With all of this madness surrounding March, I can’t help but be reminded of my unsuccessful venture into the world of basketball. Although the result wasn’t exactly what I had hoped for, I taught myself to use it as a learning experience. Like Charlie Sheen getting divorced, I had to learn to look on the bright side. (Hey, at least he got to see Denise Richards naked, right?) Even though I endured more emotional stress than a Bachelorette rose ceremony, I still managed to find the silver lining.
I grew up with an unconditional love for the game of basketball. Not because I was ever really good at it, but because I was in awe at the skill and grace of players like Michael Jordan, Magic Johnson and Kurt Rambis. OK, maybe not Rambis, but his glasses and mustache were the epitome of awesomeness. I spent hours practicing after school and, like every other adolescent of my era, would sink the fade-away baseline jumper while exclaiming, “Jordan!” However, my oft-attempted slam dunk from the free throw line would usually come up short. I guess that’s why God invented trampolines. With all these hours of practice under my belt, I felt I was ready for some high school ball.
As the whitest and skinniest high school freshman my town had ever seen, I arrived on the first day of tryouts with my eyes on the prize. Of course, basketball tryouts are nothing like you see on TV. We didn’t put on those oversized mesh jerseys and play a pickup game while the coaches chewed gum and held clipboards, judging us like the rich folks at a fancy steakhouse when a poor family walks in. We ran. Far. Five miles, I believe it was. For a kid who had never run more than 60 feet without doubling over with a side cramp, this was exhausting. I ended up walking more than half that distance. What I loved most was the obese head coach who would drive around in his golf cart telling us to pick up the pace. Sure, coach. I’ll pick up the pace as soon as you put down the doughnut.
After two weeks of logging more miles than a trucker on meth, I was barely able to complete the five-mile run without walking or vomiting. Unfortunately, the coaches decided to make the first round of cuts immediately following this conditioning session. As you might guess, I was cut. If I wanted to make the squad as a sophomore, I had some work to do.
I spent the summer between freshman and sophomore year training like a madman. I ran hills, sprints and long distances. My body felt like a well-oiled machine, if that machine was bone white with an acne problem. Though my exterior looked like Screech, I had the physical prowess of Slater.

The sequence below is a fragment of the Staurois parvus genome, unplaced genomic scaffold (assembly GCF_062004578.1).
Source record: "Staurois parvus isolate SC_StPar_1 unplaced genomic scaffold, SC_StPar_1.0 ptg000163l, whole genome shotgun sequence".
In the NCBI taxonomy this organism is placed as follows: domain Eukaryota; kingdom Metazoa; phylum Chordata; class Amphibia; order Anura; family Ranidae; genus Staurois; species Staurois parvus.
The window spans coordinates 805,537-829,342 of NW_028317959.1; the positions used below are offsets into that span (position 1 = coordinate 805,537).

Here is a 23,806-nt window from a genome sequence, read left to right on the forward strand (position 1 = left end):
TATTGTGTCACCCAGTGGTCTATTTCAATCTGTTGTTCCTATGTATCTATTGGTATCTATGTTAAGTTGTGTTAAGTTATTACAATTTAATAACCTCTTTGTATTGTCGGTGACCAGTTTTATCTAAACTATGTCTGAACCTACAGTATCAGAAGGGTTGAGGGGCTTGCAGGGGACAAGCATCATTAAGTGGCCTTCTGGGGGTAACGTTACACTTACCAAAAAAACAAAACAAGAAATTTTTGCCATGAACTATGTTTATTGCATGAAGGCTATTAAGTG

I showed up to the first day of sophomore tryouts with a swagger no Axe commercial could ever match. For the next two weeks, I was at the head of the pack. No amount of running was too much . Even though the coaches didn’t know my name and referred to me as “Hey you,” I could tell I was making an impression. And I did. I made it through the conditioning cuts. I felt like I had just made it to the next round on MTV’s “Singled Out” (remember that show, kids?). Now came the important part: showing off my skills. I gave a slow look around the court to compare myself to the competition who had made it this far and, although some of them looked like they came straight out of a Coolio video, I thought I had a pretty good chance this year.
For two weeks, I played ball. I hit threes. I made swift no-look passes. I played shutdown defense. I did everything to the best of my ability and figured this was my year. Only an overweight, inattentive, golf-cart riding, doughnut-eating coach would … uh-oh. You guessed it. I was cut like a ribbon at a Quiznos opening. I was devastated. I had worked so hard all summer trying not to make the same mistakes I made when I was a freshman and it still wasn’t enough to make the team. My body was in great condition and my skills were adequate, but the coach still failed to notice me. Maybe I should have dressed like a doughnut.
After that heartbreaking experience, I hung up my high-tops for good. I just couldn’t enjoy a sport that had rejected me twice. Basketball is still fun to watch, but I just can’t play it anymore. But even though all that hard work ended up for nothing, it turned out to be a blessing in disguise. Once I shifted my focus away from playing basketball, I was able to focus on the important things in life. Namely, writing humor columns about overweight coaches who don’t know true talent when they see it.
At least I’m not bitter.